Coming in out of the cold: nuclear fusion, for real
PASADENA, CALIF. — For the last few years, mentioning cold fusion around scientists (myself included) has been a little like mentioning Bigfoot or UFO sightings.
After the 1989 announcement of fusion in a bottle, so to speak, and the subsequent retraction, the whole idea of cold fusion seemed a bit beyond the pale. But that's all about to change.
A very reputable, very careful group of scientists at the University of California at Los Angeles (Brian Naranjo, Jim Gimzewski, Seth Putterman) has initiated a fusion reaction using a laboratory device that's not much bigger than a breadbox, and works at roughly room temperature. This time, it looks like the real thing. [Editor's note: The original version misnamed the scientists' institution.]
Before going into their specific experiment, it's probably a good idea to define exactly what nuclear fusion is, and why we're so interested in understanding the process. This also gives me an excuse to talk about how things work deep inside the nuclei of atoms, a topic near and dear to most astronomers (more on that later).
Simply put, nuclear fusion means ramming protons and neutrons together so hard that they stick, and form a single, larger nucleus. When this happens with small nuclei (like hydrogen, which has only one proton or helium, which has two), you get a lot of energy out of the reaction. This specific reaction, fusing two hydrogen nuclei together to get helium, famously powers our sun (good), as well as hydrogen bombs (bad).
Fusion is a tremendous source of energy; the reason we're not using it to meet our everyday energy needs is that it's very hard to get a fusion reaction going. The reason is simple: protons don't want to get close to other protons.
Do you remember learning about electricity in high school? I sure do - I dreaded it whenever that topic came around. I had a series of well-meaning science teachers that thought it would be fun for everyone to hold hands and feel a mild electric shock pass their arms. Every time my fists clenched and jerked and I had nothing consciously do with it, my stomach turned.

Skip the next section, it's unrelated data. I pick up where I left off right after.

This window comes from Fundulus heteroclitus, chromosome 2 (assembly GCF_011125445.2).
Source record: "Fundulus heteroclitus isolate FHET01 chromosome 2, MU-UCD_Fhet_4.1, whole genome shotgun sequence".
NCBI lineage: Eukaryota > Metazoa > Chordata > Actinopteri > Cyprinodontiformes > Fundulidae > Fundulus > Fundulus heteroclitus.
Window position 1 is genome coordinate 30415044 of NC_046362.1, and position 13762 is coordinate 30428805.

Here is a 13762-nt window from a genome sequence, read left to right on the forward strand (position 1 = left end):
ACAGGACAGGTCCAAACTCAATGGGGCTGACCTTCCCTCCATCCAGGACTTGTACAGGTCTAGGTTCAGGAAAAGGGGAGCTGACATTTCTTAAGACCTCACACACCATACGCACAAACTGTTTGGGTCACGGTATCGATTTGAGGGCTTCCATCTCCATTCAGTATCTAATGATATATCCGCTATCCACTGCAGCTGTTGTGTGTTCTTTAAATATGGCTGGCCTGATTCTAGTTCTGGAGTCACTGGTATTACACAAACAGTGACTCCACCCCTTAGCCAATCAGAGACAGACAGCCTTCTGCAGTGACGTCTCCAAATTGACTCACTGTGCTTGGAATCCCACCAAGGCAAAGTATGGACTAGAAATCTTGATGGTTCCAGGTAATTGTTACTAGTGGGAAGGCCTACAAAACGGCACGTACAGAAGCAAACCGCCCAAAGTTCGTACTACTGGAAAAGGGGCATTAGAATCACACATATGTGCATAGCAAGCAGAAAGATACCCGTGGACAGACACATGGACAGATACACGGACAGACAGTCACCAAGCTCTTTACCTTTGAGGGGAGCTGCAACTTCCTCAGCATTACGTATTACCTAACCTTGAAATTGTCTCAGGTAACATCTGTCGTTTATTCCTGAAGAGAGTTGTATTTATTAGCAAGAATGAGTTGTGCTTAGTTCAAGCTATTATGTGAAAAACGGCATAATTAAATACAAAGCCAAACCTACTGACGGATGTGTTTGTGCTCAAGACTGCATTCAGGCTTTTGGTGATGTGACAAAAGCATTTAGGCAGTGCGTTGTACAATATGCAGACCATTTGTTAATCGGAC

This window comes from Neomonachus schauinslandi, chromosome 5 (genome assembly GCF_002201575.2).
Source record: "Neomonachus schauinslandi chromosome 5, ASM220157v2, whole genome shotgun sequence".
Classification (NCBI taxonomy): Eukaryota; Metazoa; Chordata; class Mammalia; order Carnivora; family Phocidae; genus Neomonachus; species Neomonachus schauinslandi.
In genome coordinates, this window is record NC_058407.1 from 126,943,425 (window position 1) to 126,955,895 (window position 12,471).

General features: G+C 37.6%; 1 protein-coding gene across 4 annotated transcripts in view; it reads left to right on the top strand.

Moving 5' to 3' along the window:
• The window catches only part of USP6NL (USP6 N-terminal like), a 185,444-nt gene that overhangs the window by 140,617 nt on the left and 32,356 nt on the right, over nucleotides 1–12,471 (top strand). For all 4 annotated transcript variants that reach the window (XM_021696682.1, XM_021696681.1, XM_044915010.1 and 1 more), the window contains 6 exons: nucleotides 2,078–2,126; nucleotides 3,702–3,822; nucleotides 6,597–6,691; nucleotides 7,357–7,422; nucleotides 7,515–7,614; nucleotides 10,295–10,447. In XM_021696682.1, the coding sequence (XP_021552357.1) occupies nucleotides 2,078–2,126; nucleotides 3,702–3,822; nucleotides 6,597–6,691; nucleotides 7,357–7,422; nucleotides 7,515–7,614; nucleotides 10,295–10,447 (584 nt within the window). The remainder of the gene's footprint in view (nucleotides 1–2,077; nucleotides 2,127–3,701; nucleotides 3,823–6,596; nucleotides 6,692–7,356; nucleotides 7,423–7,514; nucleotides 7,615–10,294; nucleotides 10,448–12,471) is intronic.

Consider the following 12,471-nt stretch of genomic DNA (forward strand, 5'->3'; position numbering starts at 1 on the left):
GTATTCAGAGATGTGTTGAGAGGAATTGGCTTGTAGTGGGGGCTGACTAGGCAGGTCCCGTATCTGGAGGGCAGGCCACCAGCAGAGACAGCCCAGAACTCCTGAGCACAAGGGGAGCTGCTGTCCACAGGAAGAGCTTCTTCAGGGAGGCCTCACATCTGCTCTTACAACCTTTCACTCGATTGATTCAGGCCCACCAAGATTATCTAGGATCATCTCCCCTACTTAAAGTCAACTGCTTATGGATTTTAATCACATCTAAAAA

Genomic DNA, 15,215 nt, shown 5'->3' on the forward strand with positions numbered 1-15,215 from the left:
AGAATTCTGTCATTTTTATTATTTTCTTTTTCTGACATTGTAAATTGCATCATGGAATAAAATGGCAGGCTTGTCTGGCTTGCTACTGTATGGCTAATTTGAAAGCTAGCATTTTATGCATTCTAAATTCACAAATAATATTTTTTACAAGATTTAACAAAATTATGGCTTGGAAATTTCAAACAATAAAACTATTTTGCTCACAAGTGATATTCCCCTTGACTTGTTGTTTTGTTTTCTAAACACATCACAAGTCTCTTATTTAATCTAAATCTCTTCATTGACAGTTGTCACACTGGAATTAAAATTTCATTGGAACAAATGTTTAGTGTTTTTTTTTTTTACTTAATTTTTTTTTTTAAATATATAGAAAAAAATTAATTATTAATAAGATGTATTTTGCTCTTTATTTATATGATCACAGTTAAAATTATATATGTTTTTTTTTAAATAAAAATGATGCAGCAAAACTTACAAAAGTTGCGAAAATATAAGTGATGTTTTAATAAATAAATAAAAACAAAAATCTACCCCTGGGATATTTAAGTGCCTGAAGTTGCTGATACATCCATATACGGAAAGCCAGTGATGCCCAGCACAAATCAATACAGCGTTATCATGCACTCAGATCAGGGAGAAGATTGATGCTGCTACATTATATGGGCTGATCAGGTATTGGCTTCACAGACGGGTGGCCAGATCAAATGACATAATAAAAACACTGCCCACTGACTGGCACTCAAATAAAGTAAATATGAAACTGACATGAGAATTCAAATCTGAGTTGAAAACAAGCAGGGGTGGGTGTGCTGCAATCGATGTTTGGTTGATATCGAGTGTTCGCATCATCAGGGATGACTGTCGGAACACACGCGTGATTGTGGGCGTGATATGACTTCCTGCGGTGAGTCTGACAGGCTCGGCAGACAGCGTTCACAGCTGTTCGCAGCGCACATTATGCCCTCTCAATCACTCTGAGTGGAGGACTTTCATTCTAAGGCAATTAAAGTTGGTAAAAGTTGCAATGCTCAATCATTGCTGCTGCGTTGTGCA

In addition, I have long, fine hair, and was often made a victim of the Van de Graf generator - the little metal ball with a rubber belt inside it that creates enough static electricity to make your hair stand on end. Yeesh.
Anyway, hopefully you remember the lesson that two objects having different electrical charges (positive and negative) attract one another, while those with the same charge repel. It's a basic law of electricity, and it definitely holds true when two protons try to get close together. Protons have positive charges, and they repel each other. Somehow, in order for fusion to work, you've got to overcome this repulsive electrical force and get the things to stick together.
Here's where an amazing and mysterious force comes in that, although we don't think about it in our day-to-day lives, literally holds our matter together. There are four universal forces of nature, two of which you're probably familiar with: gravity and electromagnetism.
But there are two other forces that really only come in to play inside atomic nuclei: the strong and weak nuclear forces (and yes, the strong force is the stronger of the two, the weak is weaker. Scientists really have a way with names, dont they?) I'm going to focus on the strong force, as that's the one responsible for nuclear fusion.
The strong force is an attractive force between protons and neutrons - it wants to stick them together. If the strong force had its way, the entire universe would be one big super-dense ball of protons and neutrons, one big atomic nucleus, in fact.
Fortunately, the strong force only becomes strong at very small scales: about one millionth billionth of a meter. Yes, that's 0.000000000000001 meters. Any farther away, and the strong force loses its grip. But if you can get protons and neutrons that close together, the strong force becomes stronger than any other force in nature, including electricity.
That's important- all protons have the same charge, so they'd like to fly away from each other. But if you can get them close together, inside the volume of an atomic nucleus, the strong force will bind them together.